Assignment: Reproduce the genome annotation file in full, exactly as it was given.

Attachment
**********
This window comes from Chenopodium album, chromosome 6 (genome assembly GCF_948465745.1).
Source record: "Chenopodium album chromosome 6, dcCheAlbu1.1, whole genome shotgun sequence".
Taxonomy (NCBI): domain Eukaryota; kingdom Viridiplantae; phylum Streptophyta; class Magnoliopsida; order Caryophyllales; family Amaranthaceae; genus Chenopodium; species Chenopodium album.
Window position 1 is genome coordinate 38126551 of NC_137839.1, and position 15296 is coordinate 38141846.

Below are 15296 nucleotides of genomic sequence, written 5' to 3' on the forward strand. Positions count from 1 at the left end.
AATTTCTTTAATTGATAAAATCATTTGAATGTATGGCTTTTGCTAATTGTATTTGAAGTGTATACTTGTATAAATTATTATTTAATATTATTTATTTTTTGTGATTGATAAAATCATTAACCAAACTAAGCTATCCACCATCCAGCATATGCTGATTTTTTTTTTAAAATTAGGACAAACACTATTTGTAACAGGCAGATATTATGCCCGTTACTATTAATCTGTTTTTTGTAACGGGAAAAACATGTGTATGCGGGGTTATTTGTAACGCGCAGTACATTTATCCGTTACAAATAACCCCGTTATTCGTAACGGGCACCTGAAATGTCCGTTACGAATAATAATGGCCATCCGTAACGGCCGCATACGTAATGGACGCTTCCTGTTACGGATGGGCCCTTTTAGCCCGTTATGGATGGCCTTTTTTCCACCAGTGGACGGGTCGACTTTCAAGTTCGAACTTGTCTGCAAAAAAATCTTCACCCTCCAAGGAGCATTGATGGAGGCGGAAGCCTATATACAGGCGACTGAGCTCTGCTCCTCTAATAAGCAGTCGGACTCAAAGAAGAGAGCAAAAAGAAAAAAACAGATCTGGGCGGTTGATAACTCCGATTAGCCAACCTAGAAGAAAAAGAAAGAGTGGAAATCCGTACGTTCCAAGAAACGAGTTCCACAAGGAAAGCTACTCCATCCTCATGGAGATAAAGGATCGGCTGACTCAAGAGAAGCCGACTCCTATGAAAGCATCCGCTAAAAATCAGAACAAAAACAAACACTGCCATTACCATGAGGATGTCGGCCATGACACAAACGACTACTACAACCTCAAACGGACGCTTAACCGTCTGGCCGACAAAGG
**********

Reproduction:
This window comes from Chenopodium album, chromosome 6 (genome assembly GCF_948465745.1).
Source record: "Chenopodium album chromosome 6, dcCheAlbu1.1, whole genome shotgun sequence".
Taxonomy (NCBI): domain Eukaryota; kingdom Viridiplantae; phylum Streptophyta; class Magnoliopsida; order Caryophyllales; family Amaranthaceae; genus Chenopodium; species Chenopodium album.
Window position 1 is genome coordinate 38126551 of NC_137839.1, and position 15296 is coordinate 38141846.

Below are 15296 nucleotides of genomic sequence, written 5' to 3' on the forward strand. Positions count from 1 at the left end.
AATTTCTTTAATTGATAAAATCATTTGAATGTATGGCTTTTGCTAATTGTATTTGAAGTGTATACTTGTATAAATTATTATTTAATATTATTTATTTTTTGTGATTGATAAAATCATTAACCAAACTAAGCTATCCACCATCCAGCATATGCTGATTTTTTTTTTAAAATTAGGACAAACACTATTTGTAACAGGCAGATATTATGCCCGTTACTATTAATCTGTTTTTTGTAACGGGAAAAACATGTGTATGCGGGGTTATTTGTAACGCGCAGTACATTTATCCGTTACAAATAACCCCGTTATTCGTAACGGGCACCTGAAATGTCCGTTACGAATAATAATGGCCATCCGTAACGGCCGCATACGTAATGGACGCTTCCTGTTACGGATGGGCCCTTTTAGCCCGTTATGGATGGCCTTTTTTCCACCAGTGGACGGGTCGACTTTCAAGTTCGAACTTGTCTGCAAAAAAATCTTCACCCTCCAAGGAGCATTGATGGAGGCGGAAGCCTATATACAGGCGACTGAGCTCTGCTCCTCTAATAAGCAGTCGGACTCAAAGAAGAGAGCAAAAAGAAAAAAACAGATCTGGGCGGTTGATAACTCCGATTAGCCAACCTAGAAGAAAAAGAAAGAGTGGAAATCCGTACGTTCCAAGAAACGAGTTCCACAAGGAAAGCTACTCCATCCTCATGGAGATAAAGGATCGGCTGACTCAAGAGAAGCCGACTCCTATGAAAGCATCCGCTAAAAATCAGAACAAAAACAAACACTGCCATTACCATGAGGATGTCGGCCATGACACAAACGACTACTACAACCTCAAACGGACGCTTAACCGTCTGGCCGACAAAGG